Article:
Dickon Ross, editor in chief

Big Data used to identify suspected criminals and political dissidents in China, says report

Would you like to be ruled by algorithms? Or policed by technology? We may like the idea of algorithms keeping us safer in driverless cars, but the same advocates are more squeamish about technology keeping an eye out for us. Is that man loitering on the corner waiting for a drugs drop or just a mini cab? Perhaps the algorithms would be clever enough to tell the difference and if so would that make it alright? Or is it important to understand how the system arrived at a particular decision? That may be less than straightforward in the age of artificial intelligence and machine learning. These are all questions that will become more important in many different areas, from finance to law and order and we’ll be taking a closer look in our May issue later this year. Meanwhile, we learnt this week that it’s already becoming a reality for people in China.

Lorna Sharpe, sub-editor

Exosuit adjusts to individual wearers using machine learning algorithm

Researchers at Harvard University have developed a machine-learning algorithm that tailors control strategies for an exosuit and which could help injured patients learn to walk again. Exosuits are used in rehabilitation and other settings, but all humans move differently and tailoring an exosuit for each user would take an impractical amount of time. This new method is proving to be an effective and fast way to optimise control parameters.

‘Happy spacesuit’ could help astronauts fight depression

Researchers at Florida Polytechnic University are developing a ‘happy spacesuit’ that could adjust an astronaut’s environment to improve their mood and comfort. They are creating ‘Smart Sensory Skin’, which uses wireless sensors to detect emotional and physical deficiencies and send real-time feedback on the astronaut’s state, which can be used to adjust temperature, light exposure, light colour and oxygen levels in the spacecraft.

Vitali Vitaliev, features editor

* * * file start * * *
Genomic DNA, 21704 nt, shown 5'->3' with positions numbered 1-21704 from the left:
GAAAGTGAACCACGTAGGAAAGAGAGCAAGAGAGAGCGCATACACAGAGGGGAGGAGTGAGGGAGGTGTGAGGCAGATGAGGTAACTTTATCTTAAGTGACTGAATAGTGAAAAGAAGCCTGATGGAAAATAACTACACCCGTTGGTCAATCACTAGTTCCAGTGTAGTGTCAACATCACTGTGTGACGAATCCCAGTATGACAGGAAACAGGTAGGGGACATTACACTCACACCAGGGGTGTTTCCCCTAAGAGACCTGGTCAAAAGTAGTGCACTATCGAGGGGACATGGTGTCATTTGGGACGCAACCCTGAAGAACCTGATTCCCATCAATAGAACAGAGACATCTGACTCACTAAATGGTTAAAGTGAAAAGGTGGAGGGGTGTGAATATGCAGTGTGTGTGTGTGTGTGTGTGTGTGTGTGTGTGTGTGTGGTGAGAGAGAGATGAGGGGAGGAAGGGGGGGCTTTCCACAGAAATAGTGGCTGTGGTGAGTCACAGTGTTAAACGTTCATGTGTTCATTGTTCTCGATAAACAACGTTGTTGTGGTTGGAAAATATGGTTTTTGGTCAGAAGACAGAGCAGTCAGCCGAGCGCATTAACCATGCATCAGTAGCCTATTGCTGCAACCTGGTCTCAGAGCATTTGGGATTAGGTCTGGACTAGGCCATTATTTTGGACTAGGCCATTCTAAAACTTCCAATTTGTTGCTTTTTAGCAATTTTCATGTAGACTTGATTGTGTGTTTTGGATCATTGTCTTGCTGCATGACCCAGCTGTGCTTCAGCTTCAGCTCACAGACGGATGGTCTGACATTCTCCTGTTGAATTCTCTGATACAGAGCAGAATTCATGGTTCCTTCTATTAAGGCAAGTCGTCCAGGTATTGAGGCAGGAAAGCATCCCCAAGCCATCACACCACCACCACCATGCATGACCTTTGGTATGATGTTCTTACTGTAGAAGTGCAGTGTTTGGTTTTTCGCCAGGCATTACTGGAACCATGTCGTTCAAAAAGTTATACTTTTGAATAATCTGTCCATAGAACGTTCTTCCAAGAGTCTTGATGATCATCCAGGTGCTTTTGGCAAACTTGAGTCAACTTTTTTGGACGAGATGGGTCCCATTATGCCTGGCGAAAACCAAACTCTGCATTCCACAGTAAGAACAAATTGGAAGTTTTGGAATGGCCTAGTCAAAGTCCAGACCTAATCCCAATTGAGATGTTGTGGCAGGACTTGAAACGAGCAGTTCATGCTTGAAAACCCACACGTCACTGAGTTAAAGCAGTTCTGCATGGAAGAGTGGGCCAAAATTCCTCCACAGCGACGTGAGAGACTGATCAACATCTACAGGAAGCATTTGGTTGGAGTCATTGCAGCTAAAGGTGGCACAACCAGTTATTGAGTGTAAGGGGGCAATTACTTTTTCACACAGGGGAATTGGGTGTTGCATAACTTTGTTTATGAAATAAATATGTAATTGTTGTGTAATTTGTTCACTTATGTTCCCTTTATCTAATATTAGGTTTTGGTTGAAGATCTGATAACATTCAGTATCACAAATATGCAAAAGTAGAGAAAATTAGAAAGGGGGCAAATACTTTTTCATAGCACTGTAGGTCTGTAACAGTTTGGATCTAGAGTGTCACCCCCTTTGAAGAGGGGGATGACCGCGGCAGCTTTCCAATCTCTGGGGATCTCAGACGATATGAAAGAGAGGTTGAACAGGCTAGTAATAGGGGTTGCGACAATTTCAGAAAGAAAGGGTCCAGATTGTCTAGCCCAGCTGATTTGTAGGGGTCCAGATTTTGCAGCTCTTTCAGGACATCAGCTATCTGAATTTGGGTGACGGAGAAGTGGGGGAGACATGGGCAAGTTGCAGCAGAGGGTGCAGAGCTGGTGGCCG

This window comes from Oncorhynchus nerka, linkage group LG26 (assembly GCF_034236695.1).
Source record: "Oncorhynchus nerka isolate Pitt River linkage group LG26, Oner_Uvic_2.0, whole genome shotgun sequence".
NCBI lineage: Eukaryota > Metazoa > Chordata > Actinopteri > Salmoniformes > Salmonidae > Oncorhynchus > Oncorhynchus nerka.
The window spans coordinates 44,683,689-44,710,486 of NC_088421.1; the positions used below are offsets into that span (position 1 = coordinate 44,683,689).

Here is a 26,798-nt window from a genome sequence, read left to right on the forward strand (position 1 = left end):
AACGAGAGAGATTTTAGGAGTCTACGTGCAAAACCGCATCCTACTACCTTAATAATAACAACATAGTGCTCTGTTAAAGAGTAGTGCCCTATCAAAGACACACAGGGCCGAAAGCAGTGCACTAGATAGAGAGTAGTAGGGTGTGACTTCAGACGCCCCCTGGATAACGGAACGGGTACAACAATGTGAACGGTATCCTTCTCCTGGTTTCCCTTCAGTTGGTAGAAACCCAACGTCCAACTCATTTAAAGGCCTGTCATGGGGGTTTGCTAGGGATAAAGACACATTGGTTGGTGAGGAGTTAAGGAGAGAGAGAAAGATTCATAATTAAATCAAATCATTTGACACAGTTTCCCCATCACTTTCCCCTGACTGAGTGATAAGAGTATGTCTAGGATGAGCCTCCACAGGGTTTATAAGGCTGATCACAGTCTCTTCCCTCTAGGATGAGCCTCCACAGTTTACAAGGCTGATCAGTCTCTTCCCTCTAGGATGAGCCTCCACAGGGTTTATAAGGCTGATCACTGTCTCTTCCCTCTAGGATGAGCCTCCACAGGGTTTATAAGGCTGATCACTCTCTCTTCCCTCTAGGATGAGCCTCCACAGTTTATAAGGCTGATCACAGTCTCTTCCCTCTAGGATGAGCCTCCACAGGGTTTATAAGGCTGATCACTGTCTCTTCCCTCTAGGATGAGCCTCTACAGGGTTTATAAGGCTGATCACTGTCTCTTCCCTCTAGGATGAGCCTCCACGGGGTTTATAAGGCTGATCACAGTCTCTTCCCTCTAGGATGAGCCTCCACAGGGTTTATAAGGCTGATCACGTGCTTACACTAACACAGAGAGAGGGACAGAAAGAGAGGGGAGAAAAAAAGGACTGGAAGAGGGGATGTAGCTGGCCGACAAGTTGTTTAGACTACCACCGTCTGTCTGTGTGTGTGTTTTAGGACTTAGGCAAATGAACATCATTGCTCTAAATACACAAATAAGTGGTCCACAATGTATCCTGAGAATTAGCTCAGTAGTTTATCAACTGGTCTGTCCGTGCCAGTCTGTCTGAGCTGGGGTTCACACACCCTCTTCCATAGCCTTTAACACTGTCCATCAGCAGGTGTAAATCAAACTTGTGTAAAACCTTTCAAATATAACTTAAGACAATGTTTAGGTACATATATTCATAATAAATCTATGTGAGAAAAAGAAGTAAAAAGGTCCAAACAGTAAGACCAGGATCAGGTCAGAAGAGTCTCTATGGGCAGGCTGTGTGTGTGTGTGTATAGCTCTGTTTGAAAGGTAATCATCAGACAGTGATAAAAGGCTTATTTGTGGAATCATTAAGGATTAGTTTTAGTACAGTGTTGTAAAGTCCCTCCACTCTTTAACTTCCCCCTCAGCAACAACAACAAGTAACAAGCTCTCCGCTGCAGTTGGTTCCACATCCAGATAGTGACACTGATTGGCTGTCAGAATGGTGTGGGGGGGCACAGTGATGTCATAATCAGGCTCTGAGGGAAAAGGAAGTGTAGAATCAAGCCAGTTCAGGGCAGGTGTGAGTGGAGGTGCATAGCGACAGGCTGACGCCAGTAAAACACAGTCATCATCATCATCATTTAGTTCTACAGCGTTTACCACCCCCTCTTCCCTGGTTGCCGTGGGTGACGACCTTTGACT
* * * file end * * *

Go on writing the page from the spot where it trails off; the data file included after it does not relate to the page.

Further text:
Fukushima radiation levels 100 times higher than normal, Greenpeace warns

Doesn’t this piece of news sound vaguely familiar to you? Well, to me it certainly does. The current levels of radiation in and around Fukushima and particularly the concerted attempts of the Japanese government to minimise the amounts and the dangers of possible radioactive exposure in the region of the Daiichi nuclear power plant, following the disaster seven years ago, immediately remind me of the situation in and around Chernobyl. When I visited the latter site in 1994, eight years after the explosion of Chernobyl’s fourth reactor, to make a Channel Four TV documentary, the background radiation levels in certain spots of the affected territory – as confirmed by the dosimetrist who was part of our film crew - were tens of thousands times higher than the accepted minimum. True, in other spots, at times only several metres away, the levels could be substantially lower. It all depended on how close we were to the highly sporadic route of the radioactive dust cloud, released by the explosion.

I could see with my own eyes the arrows of our Geiger counters jumping up well past the red mark denoting ‘danger’. And yet, the official position of the authorities was that the radiation levels remained ‘stable’ and not substantially higher than normal. It was another outright lie (even a couple days after the explosion the official Soviet stance was to deny any serious danger of radiation poisoning in the Chernobyl area), which nevertheless encouraged a number of gullible local peasants, forcibly evacuated in the aftermath of the disaster, to return to their abandoned villages and households. I spoke with some of them and was stunned to hear them say that “all radiation has been pumped out” and the place was now safe. Plus ca change. During my last visit to Ukraine in 2016, I was shocked to see guided tours of Chernobyl advertised in local media, with assurances that the radiation there was now “lower than the safety level”, whereas everyone knew that the so-called ‘new safe confinement’ was far from perfect (it was only finally put in place in 2017) and that the damaged reactor was still leaking.

The authorities’ desire to alleviate public fears is understandable, which doesn’t mean of course that they shouldn’t be able to tell the full truth which, hopefully, they will one day. So far, just like in the case of Chernobyl, I am inclined to take the reassurance of the Japanese government to the effect that radiation levels in the reopened zones pose no risk to human health with a huge grain of (radioactive) salt.